“Around the time of our Halloween, people in Mexico are preparing for their own celebration, the Fiesta of the Day of the Dead. During this three-day celebration, families go to great lengths to honor the spirits of their deceased relatives. Ancona personalizes his photo-essay by introducing young Pablo, who lost his grandmother two years earlier, and shows how the boy and his family will celebrate this special day. Among the holiday traditions are skulls spun from sugar, special bread, altars inviting the spirits to return to a household, bells, fireworks, and visits from relatives. Kids not familiar with the tradition will no doubt find it fascinating; and for Mexican children living in the U.S., the book can be an important link to their heritage. Unfortunately, the holiday’s origins are best explained in the author’s note that appears at the end of the book, which most kids will probably skip. It’s too bad that the information couldn’t have been incorporated into the text; still, the book is handsomely designed, and the color photos are intriguing. Both the English and the well-translated Spanish edition should find an audience.” — Ilene Cooper (From Booklist)

Websites

* Barragan, Elisa Garcia. “Jose Guadalupe Posada: About This Artist.” MoMA.org. Oxford University Press, 2009. Web. 20 Nov. 2012.

Jose Guadalupe Posada was a Mexican artist who died in the early1900s. His illustrations and cartoon work have greatly influenced many Latin American artists and cartoonists. His satirical cartoons were celebrated for their political subject matter. Posada liked to use calacas, or skeletons, to portray his subjects and his work has come to be associated with Day of the Dead. Calacas are often shown laughing or smiling which is meant to remind us not to mourn or fear death too much. MoMA keeps several of Posada’s works in their permanent collection. They can be viewed online along with a short biography of the artist.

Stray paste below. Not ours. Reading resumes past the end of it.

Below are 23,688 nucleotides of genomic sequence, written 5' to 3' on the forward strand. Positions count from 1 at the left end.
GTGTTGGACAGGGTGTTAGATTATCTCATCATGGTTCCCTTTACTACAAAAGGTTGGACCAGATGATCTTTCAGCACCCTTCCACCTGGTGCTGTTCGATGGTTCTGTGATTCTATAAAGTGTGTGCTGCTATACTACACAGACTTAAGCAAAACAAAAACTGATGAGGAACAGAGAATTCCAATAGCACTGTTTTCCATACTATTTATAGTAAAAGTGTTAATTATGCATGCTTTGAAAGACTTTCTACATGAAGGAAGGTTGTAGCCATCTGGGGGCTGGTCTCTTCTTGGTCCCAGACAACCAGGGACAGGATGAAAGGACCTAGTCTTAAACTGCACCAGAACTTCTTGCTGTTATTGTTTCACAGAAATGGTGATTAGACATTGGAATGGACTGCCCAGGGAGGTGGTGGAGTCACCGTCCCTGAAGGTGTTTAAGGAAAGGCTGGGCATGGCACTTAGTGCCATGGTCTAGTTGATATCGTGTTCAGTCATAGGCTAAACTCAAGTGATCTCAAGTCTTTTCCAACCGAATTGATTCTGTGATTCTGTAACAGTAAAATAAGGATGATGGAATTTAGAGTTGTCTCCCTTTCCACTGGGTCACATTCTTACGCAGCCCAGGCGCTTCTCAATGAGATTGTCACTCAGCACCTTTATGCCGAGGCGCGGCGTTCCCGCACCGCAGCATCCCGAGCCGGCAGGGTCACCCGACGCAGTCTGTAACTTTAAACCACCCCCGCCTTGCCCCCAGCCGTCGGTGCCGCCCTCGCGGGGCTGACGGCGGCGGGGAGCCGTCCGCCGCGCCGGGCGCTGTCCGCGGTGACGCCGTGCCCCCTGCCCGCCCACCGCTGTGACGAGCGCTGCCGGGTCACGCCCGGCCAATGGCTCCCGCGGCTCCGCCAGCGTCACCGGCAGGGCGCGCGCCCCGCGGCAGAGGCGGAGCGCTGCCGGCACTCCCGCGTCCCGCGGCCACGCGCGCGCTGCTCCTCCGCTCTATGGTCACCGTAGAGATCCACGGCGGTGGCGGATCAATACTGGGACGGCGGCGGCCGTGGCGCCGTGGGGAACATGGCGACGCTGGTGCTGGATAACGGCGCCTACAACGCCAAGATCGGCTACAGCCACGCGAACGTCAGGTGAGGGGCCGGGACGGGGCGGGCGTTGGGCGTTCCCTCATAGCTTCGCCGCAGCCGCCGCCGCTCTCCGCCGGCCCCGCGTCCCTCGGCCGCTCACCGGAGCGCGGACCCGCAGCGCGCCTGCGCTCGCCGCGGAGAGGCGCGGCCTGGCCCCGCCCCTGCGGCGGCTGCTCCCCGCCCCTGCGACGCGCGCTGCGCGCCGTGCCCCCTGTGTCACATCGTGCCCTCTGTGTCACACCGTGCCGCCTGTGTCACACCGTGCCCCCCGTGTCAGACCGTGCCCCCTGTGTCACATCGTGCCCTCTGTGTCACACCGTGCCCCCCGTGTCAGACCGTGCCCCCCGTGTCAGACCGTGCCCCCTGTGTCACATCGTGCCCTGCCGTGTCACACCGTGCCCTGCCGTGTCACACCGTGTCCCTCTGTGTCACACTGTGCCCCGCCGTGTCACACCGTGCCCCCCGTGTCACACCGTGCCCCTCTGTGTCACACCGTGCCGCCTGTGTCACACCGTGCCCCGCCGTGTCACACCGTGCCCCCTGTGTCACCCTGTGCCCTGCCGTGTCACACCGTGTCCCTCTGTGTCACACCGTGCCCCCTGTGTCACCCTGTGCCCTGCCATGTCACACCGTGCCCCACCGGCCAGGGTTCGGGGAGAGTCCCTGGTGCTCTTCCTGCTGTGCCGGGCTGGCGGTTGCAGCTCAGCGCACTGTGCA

* “Dia De Los Muertos.” Azcentral. The Arizona Republic, 2009. Web. 20 Nov. 2012.

The Arizona Republic is the main news source for Phoenix and surrounding cities. Azcentral, together with Kathy Cano-Murillo, a blogger and crafter of Chicano-pop art, have created a resource to celebrate the Day of the Dead. Some links are area-specific, like events and happenings around Arizona, but other information can be adapted for classrooms anywhere. There are several wonderful craft ideas, such as how to create a matchbook shrine or papercut flowers. There is also a handy glossary of terms in English and Spanish and several education guides for teachers. Also included is a link to a photo album depicting art exhibits, altars, traditional mexican folk dances, and Day of the Dead sculptures. This site can be used to generate craft ideas or to show students how other people have celebrated the holiday.

* Pomade, Rita. “Mexican Lithographer Jose Guadalupe Posada: Past and Present.” MexConnext, 2006. Web. 20 Nov. 2012.

This look at the past and present of the great artist, Jose Guadalupe Posada, provides great information about the artist and his influence. Posada mastered the craft of lithography while he was young and by 1895 he was highly skilled at engraving in metal and etching in zinc. At this time, Posada was the only one working in these mediums; it was actually Posada who introduced these techniques to Mexico. This article would be a good companion to MoMA’s website, which includes images. The text may be a bit advanced for some readers, but it could be read before class by the teacher and then presented to the students in an easier to digest form. Quotes from the article could also be picked out and used as part of a display or included on an information sheet. Read more…